47 Adults (Age= 68+) with MCI

16 weeks

1 cup of berries (freeze-dried blueberry powder)* or Placebo Powder
MRI: increased brain activity, 72% improvement in semantic access, 13% improvement in visual-spatial memory
Whyte 2016
21 Children (Age 7-10)

One time Acute Dose.

Placebo, 15 gram or 30 grams freeze dried wild blueberry powder.

Cognitive performance tested at 1.15, 3 and 6 hours.

Significant WBB related improvements: final immediate recall at 1.15 h, accuracy on interference task at 3h.
McNamara 2018
66 Adults (62-80 years) With Subjective Memory Decline.

24 weeks

Blueberry Powder (BB)

Fish Oil (FO)

Blueberry Powder + Fish Oil (Both)


FO (p=0.03), BB (p=0.05) reported fewer cognitive symptoms, BB improved memory discrimination (p=0,04)
Miller 2018
37 Healthy Adults (60-75 years)

90 days

1 cup of berries (24g freeze dried powder)* or Placebo
Blueberry group had fewer repetition errosr in the California Verbal Learning Test (p=0.031) and reduced switch cost on a task-switching test (p=0,033).
  • *Note these are of the high bush variety – not the wild blueberries (wild blueberry, is known to have 3x more anthocyanin compared to the high bush variety. It is still promising to see significant improvement even with the more accessible berry.)
  • *CVLT: California Verbal Learning Test: neuropsychoogical test which can be used to access verbal memory abilities.
  • *Task Switching Test: task switching measures executive function.

In an epidemiological study conducted by Devore et al. Nurses Health Study participants, >70 year old women, filled out a Food Frequency Questionnaire. When adjusted to potential confounders, women in the highest berry consumption (>1 time per week) had a slower rate of cognitive decline by 2.5 years compared to the lowest berry consumption group (>1x per month).

Usually it would be pretty difficult to conduct double-blind randomized controlled trials (RCT) when it comes to food! However, it was done by creating a powder out of freeze-dried berries so the participants did not know what group they were in. In 4 RCTs, participants were given either ~24g freeze dried berries (equivalent to 1 cup of berries) or a placebo powder for several months.

After 90 days in Miller 2018 study, there was significant improvement in the cognitive test (CVLT) and fewer errors on an executive function test in participants. Krikorian study on individuals with Mild Cognitive Impairment, after 16 weeks, the berry group had increased brain activity on an MRI, 72% improvement in semantic access and 13% improvement in visual-spatial memory. Krikorian stated: “The other interesting result was that the blueberry-supplemented participants felt they were performing better in their everyday lives. They had a better sense of well-being and were making fewer memory mistakes and were less inefficient than they had been relative to those that received the placebo powder”.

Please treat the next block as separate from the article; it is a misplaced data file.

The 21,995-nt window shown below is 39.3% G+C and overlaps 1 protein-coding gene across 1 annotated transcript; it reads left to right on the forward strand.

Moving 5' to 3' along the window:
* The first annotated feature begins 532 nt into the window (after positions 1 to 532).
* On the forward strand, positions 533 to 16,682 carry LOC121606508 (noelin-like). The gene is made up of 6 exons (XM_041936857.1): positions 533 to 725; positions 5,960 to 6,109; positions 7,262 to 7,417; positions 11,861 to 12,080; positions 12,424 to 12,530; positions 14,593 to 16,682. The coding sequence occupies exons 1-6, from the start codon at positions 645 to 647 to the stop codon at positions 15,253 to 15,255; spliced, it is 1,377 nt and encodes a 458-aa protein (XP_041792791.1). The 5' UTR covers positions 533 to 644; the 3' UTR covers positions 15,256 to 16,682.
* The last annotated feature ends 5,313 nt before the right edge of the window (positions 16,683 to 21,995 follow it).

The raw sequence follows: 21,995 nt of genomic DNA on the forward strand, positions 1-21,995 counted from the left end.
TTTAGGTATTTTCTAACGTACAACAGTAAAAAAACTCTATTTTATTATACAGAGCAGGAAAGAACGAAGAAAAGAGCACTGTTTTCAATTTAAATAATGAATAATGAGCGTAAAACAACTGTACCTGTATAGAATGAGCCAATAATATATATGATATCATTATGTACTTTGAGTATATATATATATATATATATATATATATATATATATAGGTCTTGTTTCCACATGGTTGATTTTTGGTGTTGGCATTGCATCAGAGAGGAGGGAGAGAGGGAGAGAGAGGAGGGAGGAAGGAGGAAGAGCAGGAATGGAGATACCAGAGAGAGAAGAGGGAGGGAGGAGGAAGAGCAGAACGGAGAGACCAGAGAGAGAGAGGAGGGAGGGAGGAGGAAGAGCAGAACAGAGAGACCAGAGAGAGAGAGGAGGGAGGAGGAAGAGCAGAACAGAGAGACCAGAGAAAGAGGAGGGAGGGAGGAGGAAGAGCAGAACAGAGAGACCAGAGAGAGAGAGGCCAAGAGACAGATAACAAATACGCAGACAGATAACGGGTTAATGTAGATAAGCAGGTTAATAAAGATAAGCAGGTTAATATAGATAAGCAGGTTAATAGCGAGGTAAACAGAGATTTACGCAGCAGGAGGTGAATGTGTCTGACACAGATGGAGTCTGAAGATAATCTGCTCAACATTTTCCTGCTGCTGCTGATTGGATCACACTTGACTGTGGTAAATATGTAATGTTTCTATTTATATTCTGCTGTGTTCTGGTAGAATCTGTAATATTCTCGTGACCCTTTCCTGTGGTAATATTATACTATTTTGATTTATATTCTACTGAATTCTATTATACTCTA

McNamara 2018 study included a fish oil group as well but found that the participants with early memory decline who consumed the blueberry powder had a more dramatic improvement in cognitive function in 24 weeks. Blueberries had an acute effect as well. Whyte found that children who ate blueberry powder had improved accuracy on recall and interference tasks after 3 hours.

I was surprised to see that this recommendation to eat berries has not been well integrated for treatment of neurological disorders or other chronic diseases where the root cause is related to increased Reactive Oxygen Species (ROS). I’ve noticed that this is because the articles negating the blueberry power often look at studies that only take a look at its antioxidant roles, in vitro, and with supplements. But as we know now, that is not a fair assessment. Especially knowing how berries have many other effects, including epigenetic effects in addition to being a potent antioxidant.

I’m also well aware that eating more blueberries is not the only change one needs to make to prevent and treat chronic diseases. But, it would be a great starting point. Blueberries are tasty and this is easy to incorporate into the diet. Being a Registered Dietitian, I know that small, manageable changes like this is doable for patients to accomplish long term.

It is now becoming clear that the consumption of a diet rich in phytochemicals results in an improved metabolic profile, reduces inflammation and increases expression of genes that are protective. But, despite being a well known super food, the average consumption remains only 2.5 cups a year. What would happen if we strive to consume 1 cup a day, all becoming heavy blueberry users like me?